The intensive care unit transformed into a TGV is an element of the national mobilization of trains, helicopters, planes and even a warship in France, deployed to relieve crowded hospitals and to move hundreds of patients and of medical personnel in and out of coronavirus hotspots.
“We are at war,” President Emmanuel Macron repeatedly told his compatriots.
But as the 42-year-old leader masquerades as a warrior and harnesses the power of the military, critics accuse him of having waited far too long to act against this enemy. France, one of the richest countries in the world with one of the best health systems, they say, should never have been in such a deep crisis.
Macron had just emerged from weeks of damaging retirement strikes and a year of violent “yellow vest” protests against economic injustice when the pandemic hit. Now he’s struggling to run the home in one of the most affected countries in the world.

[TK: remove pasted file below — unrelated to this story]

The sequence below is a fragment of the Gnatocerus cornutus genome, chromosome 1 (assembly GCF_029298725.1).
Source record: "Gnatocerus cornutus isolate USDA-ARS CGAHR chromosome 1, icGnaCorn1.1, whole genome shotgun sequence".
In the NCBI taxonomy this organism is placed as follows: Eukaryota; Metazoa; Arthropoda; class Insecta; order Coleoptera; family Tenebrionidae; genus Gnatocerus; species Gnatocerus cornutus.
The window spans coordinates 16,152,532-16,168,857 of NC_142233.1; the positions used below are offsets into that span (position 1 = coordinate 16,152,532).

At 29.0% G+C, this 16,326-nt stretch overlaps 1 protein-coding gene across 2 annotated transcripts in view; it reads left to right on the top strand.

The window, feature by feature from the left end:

The Rungis food market south of Paris, the largest in Europe, turns into a morgue when the number of deaths in France exceeds 7,500. Nearly 7,000 patients are in intensive care, pushing French hospitals to their limits and beyond. Doctors ration painkillers and reuse masks.
The centralized state and the powerful presidency of France facilitate the coordination of exceptional patient displacement efforts, which have crisscrossed the country and even extended to overseas territories.